• Rhode Island:
    • On July 31, Judge Mary McElroy of the U.S. District Court for the District of Rhode Island approved a consent agreement reached by the parties in Common Cause Rhode Island v. Gorbea. Rhode Island officials agreed not to enforce witness or notary requirements for mail-in ballots in both the Sept. 8 primary and Nov. 3 general elections.
    • On Aug. 7, a three-judge panel of the United States Court of Appeals for the First Circuit issued a per curiam opinion denying Republicans’ motion to stay the consent decree.
  • Tennessee: On Aug. 5, the Tennessee Supreme Court vacated a lower court order that had extended absentee voting eligibility to all voters during the course of the COVID-19 pandemic. As a result, the state’s standard eligibility criteria apply to the Nov. 3 general election. The state granted that “individuals with a special vulnerability to COVID-19” and “or caretakers for individuals with a special vulnerability to COVID-19” would meet the existing statutory criteria for absentee voting eligibility.
  • Virginia: On Aug. 5, the parties in League of Women Voters of Virginia v. Virginia State Board of Elections reached a settlement providing for the suspension of Virginia’s witness requirement for absentee ballots in the Nov. 3 general election.

To date, 38 states have modified their absentee/mail-in voting procedures. These modifications can be divided into five broad categories:

  • Automatic mail-in ballots: Five states (California, Montana, Nevada, New Jersey, and Vermont) have opted to automatically send mail-in ballots to all eligible voters in certain elections to ensure that most voting takes place by mail. These states are shaded in yellow in the map below.
  • Automatic mail-in ballot applications: Seventeen states (Connecticut, Delaware, Georgia, Idaho, Illinois, Iowa, Maryland, Massachusetts, Michigan, Nebraska, New Mexico, New York, North Dakota, Rhode Island, South Dakota, West Virginia, and Wisconsin) have opted to automatically send mail-in ballot applications to all eligible voters in certain elections. These states are shaded in dark blue in the map below.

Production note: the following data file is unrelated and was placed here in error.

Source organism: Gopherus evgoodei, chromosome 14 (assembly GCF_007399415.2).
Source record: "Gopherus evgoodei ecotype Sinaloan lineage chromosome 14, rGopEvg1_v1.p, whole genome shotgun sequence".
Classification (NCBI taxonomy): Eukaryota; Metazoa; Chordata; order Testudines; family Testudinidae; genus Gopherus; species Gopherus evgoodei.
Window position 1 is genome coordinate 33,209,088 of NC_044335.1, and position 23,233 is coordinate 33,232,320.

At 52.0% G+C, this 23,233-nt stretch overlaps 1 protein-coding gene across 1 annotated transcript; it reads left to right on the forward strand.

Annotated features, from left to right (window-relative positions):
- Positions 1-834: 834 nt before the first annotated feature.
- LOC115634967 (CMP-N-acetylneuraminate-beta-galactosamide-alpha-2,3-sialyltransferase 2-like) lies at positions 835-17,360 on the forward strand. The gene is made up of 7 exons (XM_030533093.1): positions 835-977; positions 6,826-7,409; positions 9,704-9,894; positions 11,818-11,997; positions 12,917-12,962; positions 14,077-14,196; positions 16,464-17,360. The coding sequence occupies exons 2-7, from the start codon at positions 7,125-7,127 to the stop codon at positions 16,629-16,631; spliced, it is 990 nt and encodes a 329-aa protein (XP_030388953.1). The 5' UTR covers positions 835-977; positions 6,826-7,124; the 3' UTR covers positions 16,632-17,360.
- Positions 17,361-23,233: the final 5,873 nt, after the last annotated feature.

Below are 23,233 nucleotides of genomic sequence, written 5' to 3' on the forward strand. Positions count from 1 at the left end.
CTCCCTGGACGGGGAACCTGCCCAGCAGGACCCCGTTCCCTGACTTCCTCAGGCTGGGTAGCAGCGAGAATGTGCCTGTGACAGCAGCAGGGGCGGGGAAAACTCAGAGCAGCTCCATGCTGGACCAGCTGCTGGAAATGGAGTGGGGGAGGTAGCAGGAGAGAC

• Eligibility expansions: Ten states (Alabama, Arkansas, Indiana, Kentucky, Missouri, New Hampshire, Oklahoma, South Carolina, Tennessee, and Virginia) have expanded absentee voting eligibility in certain elections. These states are shaded in light blue in the map below.
  • Deadline extensions: Five states (Minnesota, Mississippi, Ohio, Pennsylvania, and Utah) have opted to extend absentee/mail-in ballot request or submission deadlines in certain elections. These states are shaded in dark gray in the map below.
  • Other process changes: One state (North Carolina) has made other modifications to its absentee/mail-in ballot procedures in certain elections. This state is shaded in gray in the map below.
M3Ydp-absentee-mail-in-voting-procedure-changes-in-response-to-the-coronavirus-pandemic-2020 (10).png

Redistricting developments since our last issue

Since our July 29 edition, we’ve tracked the following redistricting-related developments.

  • On Aug. 3, the United States Census Bureau announced it would conclude field data collection efforts by Sept. 30. The agency said it would use incentive awards and additional hires “to accelerate the completion of data collection and apportionment counts by our statutory deadline” of Dec. 30. The Bureau had previously indicated it might have to extend door-knocking efforts into October.

Litigation tracking

To date, we have tracked 165 lawsuits and/or court orders involving election policy issues and the COVID-19 outbreak. In each issue of The Ballot Bulletin, we shine a spotlight on what we consider one of the more interesting recent events in this area. Click here to view the complete list of lawsuits and court orders.

This week, we turn our attention to a case out of Georgia, Anderson v. Raffensperger.

  • Case name: Anderson v. Raffensperger
  • Case number: 1:20-cv-03263
  • State of origin: Georgia
  • Court: U.S. District Court for the Northern District of Georgia
  • Summary: On Aug. 6, the Democratic Party of Georgia, the Democratic Senatorial Campaign Committee, and three Georgia residents filed suit against several state and local election officials. The plaintiffs allege that state and local election administration policies result in extended waiting times at the polls, deterring citizens from voting. They are asking the court to order election officials to “provide a sufficient number, and equitable distribution, of polling places and other election resources to prevent voters from having to wait in unreasonably long lines on Election Day.” In a statement, Deputy Secretary of State Jordan Fuchs said, “The Democratic Party of Georgia, Fair Fight and Democratic legislators all opposed Secretary Raffensperger’s legislation that would have required counties to add more polling places, equipment, and/or poll workers if any polling place had a wait time of more than an hour at any point throughout the day. Now, they are asking a federal court to order just that. Meanwhile, Secretary Raffensperger has been providing Georgia counties with specific data to help them know where they might need to add more polling places or voting equipment in order to avoid lines in November.”
  • Court documents:

Legislation tracking

To date, we have tracked 276 bills that make some mention of both election policy and COVID-19. States with higher numbers of relevant bills are shaded in darker blue on the map below. States with lower numbers of relevant bills are shaded in lighter blue. In states shaded in white, we have tracked no relevant bills.

Legislation related to elections and COVID-19, 2020

COVID-19 election bills August 12.png



About the author

Jerrick Adams

Jerrick Adams is a staff writer at Ballotpedia. Contact us at editor@ballotpedia.org.